The Indonesian Update — Volume XVI, No.11 – November December 2022 (English Version)

The November-December 2022 edition of the Indonesian Update features a main report on the 16-Day  Campaign on Anti-Violence against Women (16 HAKTP). The campaign, which was initiated by the activists from the Center for Women’s Global Leadership Institute in 1991, continues to be coordinated every year as a strategy for organizing individuals and organizations around the world to call for the prevention and elimination of violence against women and girls.

In the economic field, the Indonesian Update discusses the dynamics of increasing the excise tariffs on tobacco products. The determination of the CHT tariff for cigarettes at 10 percent in 2023 and 2024 has attracted many pros and cons. Next, we discuss Indonesia’s presidency of the G20. Indonesia’s presidency of the G20 has opened many opportunities that can increase the resilience of the Indonesian economy in the midst of the recovery process and the threat of a crisis.

In the field of law, the Indonesian Update raises the issue of corruption, which is one example of crime that cannot be defined because it will narrow its meaning in the law enforcement processes. Next, we discuss the resolution of cases and problems of the ITE Law through restorative justice.

In the political field, the Indonesian Update raises a topic that the DPR RI has only ratified one of the four bills that are deemed important to protect women in 2022. For this reason, the DPR RI needs to immediately discuss and ratify three bills that are considered priorities to protect women. Next, we discuss the formation of an ad hoc body for the 2024 Simultaneous General Election and Pilkada. In addition, we discuss a number of names that have emerged as candidates for the vice president position with the highest levels of electability according to the survey results of several institutions.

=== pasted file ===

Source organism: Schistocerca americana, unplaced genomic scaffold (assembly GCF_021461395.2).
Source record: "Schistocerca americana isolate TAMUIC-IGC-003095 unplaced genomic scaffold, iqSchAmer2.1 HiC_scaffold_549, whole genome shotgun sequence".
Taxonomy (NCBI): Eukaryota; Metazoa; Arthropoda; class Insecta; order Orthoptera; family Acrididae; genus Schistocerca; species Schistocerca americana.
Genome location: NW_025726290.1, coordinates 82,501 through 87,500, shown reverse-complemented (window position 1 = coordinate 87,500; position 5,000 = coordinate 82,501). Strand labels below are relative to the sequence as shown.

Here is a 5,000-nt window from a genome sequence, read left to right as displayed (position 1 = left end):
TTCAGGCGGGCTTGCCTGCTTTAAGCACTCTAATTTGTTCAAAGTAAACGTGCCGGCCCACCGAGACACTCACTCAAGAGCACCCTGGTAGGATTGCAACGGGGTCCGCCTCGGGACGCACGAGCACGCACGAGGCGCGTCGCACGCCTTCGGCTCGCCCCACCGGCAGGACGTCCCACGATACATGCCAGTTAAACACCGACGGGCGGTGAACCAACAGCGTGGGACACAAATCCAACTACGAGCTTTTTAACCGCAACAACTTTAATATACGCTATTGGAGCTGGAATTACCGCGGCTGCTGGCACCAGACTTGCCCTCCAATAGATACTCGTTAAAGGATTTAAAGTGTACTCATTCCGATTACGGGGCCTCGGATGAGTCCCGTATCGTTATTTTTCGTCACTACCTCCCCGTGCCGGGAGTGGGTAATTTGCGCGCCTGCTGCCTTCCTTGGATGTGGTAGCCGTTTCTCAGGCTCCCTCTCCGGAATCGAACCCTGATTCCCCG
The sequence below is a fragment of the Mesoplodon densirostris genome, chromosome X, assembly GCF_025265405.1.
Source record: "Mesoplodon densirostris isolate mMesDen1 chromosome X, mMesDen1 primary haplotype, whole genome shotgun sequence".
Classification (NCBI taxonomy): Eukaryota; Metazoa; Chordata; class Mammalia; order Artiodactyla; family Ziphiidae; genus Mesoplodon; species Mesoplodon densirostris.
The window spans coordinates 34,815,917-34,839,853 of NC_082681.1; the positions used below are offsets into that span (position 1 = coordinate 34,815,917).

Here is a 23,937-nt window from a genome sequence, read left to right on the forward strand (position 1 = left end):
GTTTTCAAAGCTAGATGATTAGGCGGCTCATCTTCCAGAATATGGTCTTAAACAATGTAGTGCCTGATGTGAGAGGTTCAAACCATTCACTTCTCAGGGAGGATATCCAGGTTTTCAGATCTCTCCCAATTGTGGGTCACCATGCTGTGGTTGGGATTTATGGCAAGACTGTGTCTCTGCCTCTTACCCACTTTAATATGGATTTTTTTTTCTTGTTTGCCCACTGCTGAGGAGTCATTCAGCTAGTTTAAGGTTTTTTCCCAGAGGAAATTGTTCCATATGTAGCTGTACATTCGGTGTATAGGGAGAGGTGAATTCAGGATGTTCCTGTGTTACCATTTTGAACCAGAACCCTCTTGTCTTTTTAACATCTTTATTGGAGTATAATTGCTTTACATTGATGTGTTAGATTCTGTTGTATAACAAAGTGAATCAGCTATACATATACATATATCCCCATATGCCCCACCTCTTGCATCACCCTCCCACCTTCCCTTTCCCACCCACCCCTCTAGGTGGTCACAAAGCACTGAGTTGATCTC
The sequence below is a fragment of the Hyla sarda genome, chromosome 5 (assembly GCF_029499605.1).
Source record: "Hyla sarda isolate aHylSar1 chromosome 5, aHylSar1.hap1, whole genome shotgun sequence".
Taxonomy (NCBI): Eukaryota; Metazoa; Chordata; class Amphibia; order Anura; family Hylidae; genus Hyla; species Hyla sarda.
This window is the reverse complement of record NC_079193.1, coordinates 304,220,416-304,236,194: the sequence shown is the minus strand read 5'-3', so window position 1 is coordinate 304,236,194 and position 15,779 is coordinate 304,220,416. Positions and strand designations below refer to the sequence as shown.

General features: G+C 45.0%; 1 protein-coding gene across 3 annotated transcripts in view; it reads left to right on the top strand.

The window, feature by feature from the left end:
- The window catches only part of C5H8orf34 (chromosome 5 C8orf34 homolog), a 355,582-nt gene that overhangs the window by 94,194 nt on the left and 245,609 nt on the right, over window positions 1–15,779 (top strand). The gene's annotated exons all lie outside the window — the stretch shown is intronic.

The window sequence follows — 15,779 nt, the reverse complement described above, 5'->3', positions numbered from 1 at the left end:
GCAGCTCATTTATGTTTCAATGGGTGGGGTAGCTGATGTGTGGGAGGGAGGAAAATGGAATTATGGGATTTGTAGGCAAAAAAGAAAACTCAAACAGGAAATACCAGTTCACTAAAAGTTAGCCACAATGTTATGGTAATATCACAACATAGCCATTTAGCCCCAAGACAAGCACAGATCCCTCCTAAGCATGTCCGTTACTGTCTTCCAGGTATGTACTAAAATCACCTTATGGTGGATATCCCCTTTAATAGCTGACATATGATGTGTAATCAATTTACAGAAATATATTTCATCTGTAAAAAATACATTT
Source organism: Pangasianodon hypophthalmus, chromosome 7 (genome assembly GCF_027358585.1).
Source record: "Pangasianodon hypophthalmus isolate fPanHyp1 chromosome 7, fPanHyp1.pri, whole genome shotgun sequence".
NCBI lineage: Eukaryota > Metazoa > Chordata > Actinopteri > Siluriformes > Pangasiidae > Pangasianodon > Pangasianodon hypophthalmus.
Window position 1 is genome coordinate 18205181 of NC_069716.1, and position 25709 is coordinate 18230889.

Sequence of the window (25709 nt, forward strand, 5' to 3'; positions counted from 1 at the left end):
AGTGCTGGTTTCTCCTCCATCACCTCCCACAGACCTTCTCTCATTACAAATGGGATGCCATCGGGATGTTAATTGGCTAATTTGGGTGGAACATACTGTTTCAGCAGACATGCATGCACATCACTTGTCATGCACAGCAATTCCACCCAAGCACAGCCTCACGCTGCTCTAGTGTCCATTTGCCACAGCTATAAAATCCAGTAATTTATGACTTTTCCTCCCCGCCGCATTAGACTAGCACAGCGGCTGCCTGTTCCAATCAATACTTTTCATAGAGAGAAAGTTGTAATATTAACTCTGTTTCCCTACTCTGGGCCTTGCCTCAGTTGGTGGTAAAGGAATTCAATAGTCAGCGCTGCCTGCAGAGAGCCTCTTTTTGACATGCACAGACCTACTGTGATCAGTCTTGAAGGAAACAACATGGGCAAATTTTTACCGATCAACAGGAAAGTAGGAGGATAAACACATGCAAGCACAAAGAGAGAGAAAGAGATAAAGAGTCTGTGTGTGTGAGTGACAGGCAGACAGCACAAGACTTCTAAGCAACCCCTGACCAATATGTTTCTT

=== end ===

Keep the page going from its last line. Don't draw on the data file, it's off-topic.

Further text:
The monthly publication of the Indonesian Update with actual themes is expected to help policy makers in government and business institutions – as well as academics, think tanks, and elements of civil society, both at home and abroad, to obtain actual information and contextual analysis of economic conditions, political, social, and legal issues in Indonesia, as well as an understanding of public policy in Indonesia.


Happy reading.

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